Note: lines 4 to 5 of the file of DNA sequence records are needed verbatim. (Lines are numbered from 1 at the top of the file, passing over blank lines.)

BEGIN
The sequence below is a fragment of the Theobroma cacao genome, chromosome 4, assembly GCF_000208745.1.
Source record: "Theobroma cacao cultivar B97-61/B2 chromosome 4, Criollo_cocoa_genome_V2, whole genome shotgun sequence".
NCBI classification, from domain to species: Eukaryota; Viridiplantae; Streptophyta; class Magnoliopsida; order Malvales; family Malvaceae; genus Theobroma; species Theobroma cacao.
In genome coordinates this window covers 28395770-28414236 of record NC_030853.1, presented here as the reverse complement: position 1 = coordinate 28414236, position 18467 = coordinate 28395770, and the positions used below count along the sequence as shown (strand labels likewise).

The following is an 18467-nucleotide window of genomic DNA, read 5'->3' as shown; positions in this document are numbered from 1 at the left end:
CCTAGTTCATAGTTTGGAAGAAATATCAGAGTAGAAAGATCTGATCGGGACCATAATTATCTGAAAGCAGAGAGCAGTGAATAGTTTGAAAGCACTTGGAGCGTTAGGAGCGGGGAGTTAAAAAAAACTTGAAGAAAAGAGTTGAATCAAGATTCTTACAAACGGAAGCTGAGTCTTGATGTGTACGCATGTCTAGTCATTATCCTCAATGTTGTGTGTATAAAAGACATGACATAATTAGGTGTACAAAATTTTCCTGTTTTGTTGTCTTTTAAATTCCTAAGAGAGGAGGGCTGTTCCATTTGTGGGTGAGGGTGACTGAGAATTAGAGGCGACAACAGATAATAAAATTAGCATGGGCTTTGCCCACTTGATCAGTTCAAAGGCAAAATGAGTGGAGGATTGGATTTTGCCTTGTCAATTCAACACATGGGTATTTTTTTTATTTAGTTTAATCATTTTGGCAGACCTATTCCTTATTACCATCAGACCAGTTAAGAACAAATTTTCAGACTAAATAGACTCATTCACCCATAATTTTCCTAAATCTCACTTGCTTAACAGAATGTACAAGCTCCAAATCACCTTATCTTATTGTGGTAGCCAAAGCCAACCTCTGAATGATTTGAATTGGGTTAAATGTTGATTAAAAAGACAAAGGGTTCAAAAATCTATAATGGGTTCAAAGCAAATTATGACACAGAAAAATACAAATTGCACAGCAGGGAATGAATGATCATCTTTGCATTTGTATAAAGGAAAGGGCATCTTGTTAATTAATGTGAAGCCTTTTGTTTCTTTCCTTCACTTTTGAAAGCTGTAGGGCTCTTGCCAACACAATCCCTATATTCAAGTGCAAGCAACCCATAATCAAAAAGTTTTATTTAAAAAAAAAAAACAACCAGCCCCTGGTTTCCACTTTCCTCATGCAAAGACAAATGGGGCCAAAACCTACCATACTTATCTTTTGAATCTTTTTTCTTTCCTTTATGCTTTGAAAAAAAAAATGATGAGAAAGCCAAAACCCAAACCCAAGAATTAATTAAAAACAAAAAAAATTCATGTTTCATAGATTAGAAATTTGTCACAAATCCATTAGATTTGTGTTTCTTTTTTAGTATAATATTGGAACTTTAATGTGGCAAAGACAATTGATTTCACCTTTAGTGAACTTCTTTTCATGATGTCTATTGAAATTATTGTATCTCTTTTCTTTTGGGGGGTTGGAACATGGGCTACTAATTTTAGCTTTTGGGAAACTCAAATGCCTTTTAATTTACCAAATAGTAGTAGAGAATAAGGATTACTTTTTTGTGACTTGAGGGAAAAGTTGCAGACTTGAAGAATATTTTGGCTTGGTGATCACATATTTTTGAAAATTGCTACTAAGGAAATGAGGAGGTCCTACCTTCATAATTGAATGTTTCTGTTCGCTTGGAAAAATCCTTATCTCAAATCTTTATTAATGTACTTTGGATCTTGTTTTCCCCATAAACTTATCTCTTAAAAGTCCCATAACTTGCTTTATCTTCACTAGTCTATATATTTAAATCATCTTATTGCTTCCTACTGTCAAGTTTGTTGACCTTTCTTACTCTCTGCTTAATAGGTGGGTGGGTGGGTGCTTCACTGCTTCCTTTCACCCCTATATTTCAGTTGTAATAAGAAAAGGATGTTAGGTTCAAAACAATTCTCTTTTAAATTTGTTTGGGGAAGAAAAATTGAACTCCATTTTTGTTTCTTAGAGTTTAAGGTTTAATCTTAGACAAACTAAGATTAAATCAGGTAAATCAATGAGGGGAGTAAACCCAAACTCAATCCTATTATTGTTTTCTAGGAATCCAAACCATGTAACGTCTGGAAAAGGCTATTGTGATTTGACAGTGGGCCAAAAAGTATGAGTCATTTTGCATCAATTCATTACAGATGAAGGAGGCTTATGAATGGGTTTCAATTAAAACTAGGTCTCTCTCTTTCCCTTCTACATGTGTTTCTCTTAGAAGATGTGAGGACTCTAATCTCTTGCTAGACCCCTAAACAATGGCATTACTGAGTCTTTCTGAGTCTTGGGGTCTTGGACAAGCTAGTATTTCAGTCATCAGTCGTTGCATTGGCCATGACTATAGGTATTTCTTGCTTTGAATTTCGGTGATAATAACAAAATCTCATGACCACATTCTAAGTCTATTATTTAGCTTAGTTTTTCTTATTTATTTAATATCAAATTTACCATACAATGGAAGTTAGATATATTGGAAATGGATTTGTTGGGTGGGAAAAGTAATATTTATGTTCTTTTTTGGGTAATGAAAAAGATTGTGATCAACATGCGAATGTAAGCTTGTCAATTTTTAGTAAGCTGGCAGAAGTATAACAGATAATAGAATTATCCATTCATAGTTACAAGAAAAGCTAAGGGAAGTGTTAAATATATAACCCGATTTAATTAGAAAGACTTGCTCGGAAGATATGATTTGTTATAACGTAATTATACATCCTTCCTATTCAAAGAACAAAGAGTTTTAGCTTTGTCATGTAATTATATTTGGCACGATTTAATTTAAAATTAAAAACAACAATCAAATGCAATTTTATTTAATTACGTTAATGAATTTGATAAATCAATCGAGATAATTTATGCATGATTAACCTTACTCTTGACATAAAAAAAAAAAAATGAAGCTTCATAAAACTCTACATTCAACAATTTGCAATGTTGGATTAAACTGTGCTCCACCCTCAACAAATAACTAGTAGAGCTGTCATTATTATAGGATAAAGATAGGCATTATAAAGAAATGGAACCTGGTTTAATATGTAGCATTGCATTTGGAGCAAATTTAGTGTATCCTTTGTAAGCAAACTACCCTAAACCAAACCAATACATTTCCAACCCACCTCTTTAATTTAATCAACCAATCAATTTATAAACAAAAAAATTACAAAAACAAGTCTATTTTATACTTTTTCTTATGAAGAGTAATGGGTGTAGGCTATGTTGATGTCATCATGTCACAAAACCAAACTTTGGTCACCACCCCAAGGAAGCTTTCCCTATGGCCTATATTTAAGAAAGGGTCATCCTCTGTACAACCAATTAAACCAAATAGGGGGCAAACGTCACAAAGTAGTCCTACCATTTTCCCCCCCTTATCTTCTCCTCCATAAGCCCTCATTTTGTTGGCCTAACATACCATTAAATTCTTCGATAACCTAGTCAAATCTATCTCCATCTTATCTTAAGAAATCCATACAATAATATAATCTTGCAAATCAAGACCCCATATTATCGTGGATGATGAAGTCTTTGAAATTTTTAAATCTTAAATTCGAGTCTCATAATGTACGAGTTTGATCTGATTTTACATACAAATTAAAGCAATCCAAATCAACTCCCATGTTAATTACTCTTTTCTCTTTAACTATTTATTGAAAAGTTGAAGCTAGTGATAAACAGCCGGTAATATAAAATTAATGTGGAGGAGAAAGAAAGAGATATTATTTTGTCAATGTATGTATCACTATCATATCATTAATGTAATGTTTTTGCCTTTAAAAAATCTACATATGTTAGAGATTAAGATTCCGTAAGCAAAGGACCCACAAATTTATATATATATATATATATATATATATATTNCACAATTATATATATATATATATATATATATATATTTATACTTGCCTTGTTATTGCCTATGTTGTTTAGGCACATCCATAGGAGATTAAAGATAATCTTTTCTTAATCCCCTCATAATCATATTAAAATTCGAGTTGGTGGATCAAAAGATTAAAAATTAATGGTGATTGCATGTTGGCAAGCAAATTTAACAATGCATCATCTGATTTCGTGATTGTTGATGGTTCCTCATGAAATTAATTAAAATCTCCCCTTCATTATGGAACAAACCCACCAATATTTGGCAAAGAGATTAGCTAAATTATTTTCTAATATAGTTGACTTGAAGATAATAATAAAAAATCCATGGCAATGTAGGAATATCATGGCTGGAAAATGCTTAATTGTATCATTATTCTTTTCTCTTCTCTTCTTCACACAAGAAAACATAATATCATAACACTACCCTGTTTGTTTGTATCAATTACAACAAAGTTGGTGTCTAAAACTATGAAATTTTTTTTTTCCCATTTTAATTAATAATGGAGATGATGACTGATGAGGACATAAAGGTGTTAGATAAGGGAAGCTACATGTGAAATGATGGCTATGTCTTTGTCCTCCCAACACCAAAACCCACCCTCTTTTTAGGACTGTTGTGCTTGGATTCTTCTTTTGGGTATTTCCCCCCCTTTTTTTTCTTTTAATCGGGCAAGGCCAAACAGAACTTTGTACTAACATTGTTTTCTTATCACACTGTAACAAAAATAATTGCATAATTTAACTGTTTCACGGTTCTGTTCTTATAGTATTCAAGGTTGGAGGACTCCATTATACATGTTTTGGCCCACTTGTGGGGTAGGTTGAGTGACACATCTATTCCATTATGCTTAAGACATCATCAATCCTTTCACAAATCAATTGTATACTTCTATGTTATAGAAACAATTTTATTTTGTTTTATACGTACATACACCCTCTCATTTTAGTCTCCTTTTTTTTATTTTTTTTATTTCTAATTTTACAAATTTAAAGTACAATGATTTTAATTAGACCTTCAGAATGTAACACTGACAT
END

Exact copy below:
In genome coordinates this window covers 28395770-28414236 of record NC_030853.1, presented here as the reverse complement: position 1 = coordinate 28414236, position 18467 = coordinate 28395770, and the positions used below count along the sequence as shown (strand labels likewise).

The following is an 18467-nucleotide window of genomic DNA, read 5'->3' as shown; positions in this document are numbered from 1 at the left end: